Mr. Cee Sets Hip-Hop Back With His Own Homophobia

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The first comment I came upon while researching Mr. Cee’s arrest for allegedly soliciting oral sex from a 20 year-old man was some dude writing about how most Black men are on the “down-low” because we’re raised by single mothers.

Great, I thought. I’m the product of a divorced single mother and though I’m yet to enjoy any homosexual hi-jinks, I guess it’s just a matter of time.

One thing I can promise you though – is that when I do finally get into guy-on-guy action – it won’t be out in public and it won’t be with an alleged male prostitute as Mr. Cee’s allegedly was. I’d like to think that I’m hot enough to get a guy that would give me some for free.

More seriously, here’s the most troubling thing about Mr. Cee’s arrest. If the incident happened as the police tell it, he felt he had to hide his proclivities by keeping them on darkened streetcorners, all the while engaging in the same “pause” talk that everyone else does. It points to something obvious and quite disturbing about hip hop culture—its rampant homophobia.

Why is hip hop’s homophobia disturbing?

Well, like Shakespeare’s famous quotation from Hamlet, “the lady doth protest too much,”which means literally, if you complain ad nauseam about something, you probably secretly enjoy it, hip hop’s gun-blazing anti-homosexuality makes it seem, well, gay.

Why so much concern over it if it doesn’t affect you, fellas?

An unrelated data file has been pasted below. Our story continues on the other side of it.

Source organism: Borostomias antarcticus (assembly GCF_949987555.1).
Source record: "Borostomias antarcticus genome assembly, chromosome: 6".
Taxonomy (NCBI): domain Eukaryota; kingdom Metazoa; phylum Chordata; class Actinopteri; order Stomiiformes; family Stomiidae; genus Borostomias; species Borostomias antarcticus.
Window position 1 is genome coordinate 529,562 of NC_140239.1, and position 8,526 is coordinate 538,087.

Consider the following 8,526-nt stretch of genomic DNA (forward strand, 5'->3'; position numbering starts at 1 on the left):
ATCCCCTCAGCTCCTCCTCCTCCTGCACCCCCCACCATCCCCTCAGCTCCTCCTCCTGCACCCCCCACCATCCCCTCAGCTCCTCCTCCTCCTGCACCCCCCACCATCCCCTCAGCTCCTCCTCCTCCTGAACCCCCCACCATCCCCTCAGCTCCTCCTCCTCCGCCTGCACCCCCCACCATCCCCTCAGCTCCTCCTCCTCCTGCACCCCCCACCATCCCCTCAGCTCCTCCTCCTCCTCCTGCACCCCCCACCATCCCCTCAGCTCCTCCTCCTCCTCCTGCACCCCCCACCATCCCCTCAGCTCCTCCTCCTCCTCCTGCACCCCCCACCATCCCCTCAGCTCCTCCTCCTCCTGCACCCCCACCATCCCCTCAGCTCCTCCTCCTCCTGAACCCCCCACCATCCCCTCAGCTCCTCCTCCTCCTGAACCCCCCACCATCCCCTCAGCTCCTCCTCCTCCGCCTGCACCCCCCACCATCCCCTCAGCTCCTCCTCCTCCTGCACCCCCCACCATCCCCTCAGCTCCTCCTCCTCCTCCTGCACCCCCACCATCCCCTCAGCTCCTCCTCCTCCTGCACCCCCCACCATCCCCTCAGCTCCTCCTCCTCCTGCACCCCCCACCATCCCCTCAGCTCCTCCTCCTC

Another factor to consider is the hyper-masculinity that rappers, as most Black men, seem to enjoy.

Well, this is a bogus myth that should be obvious from the door.

Would hyper-males have ever been enslaved?

Would hyper-males allow the females of their race to shoulder as much of the burden of carrying the race as Black men have?

Moreover, would hyper-males seem ecstatic to glorify the beauty and wonders of every other female except the females of their own race to the extent that Black men have?

No, no and no.

But I didn’t write all this to attack Black men. I’m a Black man myself and I love me some me.

What I’m saying in essence is that Black men, most specifically Black men in hip hop need to abandon homophobia and if not become homo-friendly, then at least become homo-indifferent because by not doing so, you’re making us all look suspect.

RELATED:

Popular NYC DJ Mr. Cee arrested for public lewdness

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